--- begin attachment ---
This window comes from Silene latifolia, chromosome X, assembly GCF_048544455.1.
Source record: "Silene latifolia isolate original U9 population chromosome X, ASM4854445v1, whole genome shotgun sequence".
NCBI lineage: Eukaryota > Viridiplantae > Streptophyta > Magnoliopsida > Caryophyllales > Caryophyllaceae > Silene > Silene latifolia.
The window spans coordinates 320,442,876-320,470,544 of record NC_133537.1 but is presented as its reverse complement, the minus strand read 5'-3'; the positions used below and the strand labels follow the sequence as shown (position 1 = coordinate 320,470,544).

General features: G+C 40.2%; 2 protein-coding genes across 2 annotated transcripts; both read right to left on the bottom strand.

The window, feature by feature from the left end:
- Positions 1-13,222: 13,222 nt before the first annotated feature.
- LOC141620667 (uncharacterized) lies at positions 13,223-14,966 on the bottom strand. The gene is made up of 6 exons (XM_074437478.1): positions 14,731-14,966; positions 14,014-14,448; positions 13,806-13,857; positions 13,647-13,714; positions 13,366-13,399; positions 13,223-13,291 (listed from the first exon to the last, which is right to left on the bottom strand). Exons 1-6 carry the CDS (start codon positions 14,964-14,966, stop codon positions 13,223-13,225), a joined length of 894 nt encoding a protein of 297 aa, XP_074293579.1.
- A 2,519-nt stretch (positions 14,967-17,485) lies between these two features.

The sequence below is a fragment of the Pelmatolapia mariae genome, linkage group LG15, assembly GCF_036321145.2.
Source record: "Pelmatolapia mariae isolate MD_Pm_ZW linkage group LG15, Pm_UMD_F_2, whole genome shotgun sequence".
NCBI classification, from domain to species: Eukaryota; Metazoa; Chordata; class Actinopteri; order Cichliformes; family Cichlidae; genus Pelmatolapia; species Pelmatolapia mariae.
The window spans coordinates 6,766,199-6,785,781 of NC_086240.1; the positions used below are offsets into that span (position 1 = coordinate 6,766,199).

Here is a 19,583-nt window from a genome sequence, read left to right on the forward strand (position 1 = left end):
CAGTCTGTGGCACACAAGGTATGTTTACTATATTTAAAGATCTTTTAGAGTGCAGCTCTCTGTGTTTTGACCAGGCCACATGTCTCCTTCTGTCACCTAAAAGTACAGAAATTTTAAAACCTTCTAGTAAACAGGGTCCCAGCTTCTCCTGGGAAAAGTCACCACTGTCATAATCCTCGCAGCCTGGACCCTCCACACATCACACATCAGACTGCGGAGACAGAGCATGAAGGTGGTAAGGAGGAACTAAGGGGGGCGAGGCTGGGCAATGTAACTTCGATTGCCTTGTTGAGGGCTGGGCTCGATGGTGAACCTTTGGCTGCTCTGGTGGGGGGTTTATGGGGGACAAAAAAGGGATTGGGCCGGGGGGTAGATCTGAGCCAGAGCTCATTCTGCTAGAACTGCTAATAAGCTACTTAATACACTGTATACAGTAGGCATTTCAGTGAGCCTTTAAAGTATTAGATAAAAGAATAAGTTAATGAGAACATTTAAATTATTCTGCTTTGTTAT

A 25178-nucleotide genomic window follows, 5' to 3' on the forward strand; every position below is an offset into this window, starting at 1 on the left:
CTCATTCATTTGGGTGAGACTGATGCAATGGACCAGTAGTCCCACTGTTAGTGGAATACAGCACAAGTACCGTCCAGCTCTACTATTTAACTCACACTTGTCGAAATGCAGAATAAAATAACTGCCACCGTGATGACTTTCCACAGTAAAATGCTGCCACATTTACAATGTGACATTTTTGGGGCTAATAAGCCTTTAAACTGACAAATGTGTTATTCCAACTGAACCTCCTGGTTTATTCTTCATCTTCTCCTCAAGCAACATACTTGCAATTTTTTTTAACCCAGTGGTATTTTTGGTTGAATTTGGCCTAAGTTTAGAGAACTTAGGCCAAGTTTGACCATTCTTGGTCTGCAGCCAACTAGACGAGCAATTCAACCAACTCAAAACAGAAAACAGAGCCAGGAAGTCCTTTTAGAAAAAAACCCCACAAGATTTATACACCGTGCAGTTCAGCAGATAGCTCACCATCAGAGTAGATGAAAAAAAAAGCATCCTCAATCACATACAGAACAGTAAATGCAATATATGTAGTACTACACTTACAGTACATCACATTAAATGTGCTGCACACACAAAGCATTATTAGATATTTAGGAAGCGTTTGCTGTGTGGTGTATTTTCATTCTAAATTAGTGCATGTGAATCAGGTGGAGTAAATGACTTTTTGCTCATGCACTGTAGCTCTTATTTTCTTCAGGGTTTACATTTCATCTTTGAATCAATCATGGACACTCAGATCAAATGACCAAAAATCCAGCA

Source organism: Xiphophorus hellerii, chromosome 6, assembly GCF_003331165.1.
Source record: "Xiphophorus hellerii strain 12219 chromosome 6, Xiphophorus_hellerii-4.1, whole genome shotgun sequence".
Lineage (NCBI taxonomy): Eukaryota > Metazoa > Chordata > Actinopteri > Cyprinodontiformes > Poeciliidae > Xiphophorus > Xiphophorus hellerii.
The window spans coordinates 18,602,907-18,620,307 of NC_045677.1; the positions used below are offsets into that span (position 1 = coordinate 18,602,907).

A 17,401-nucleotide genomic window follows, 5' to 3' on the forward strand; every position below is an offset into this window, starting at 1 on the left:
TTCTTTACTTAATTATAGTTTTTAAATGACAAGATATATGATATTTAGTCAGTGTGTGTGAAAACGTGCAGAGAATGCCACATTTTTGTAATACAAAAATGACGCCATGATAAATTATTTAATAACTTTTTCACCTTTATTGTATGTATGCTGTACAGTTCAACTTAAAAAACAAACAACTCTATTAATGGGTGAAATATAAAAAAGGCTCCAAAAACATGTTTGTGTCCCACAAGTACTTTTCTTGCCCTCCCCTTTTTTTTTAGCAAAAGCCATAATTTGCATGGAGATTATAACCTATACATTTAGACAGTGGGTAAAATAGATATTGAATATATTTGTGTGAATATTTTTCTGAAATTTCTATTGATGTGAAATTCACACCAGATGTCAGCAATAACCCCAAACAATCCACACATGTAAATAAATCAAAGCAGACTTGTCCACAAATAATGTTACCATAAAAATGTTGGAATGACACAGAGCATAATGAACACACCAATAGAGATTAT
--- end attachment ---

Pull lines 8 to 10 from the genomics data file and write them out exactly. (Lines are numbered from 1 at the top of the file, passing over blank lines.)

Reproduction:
- LOC141620667 (uncharacterized) lies at positions 13,223-14,966 on the bottom strand. The gene is made up of 6 exons (XM_074437478.1): positions 14,731-14,966; positions 14,014-14,448; positions 13,806-13,857; positions 13,647-13,714; positions 13,366-13,399; positions 13,223-13,291 (listed from the first exon to the last, which is right to left on the bottom strand). Exons 1-6 carry the CDS (start codon positions 14,964-14,966, stop codon positions 13,223-13,225), a joined length of 894 nt encoding a protein of 297 aa, XP_074293579.1.
- A 2,519-nt stretch (positions 14,967-17,485) lies between these two features.

The sequence below is a fragment of the Pelmatolapia mariae genome, linkage group LG15, assembly GCF_036321145.2.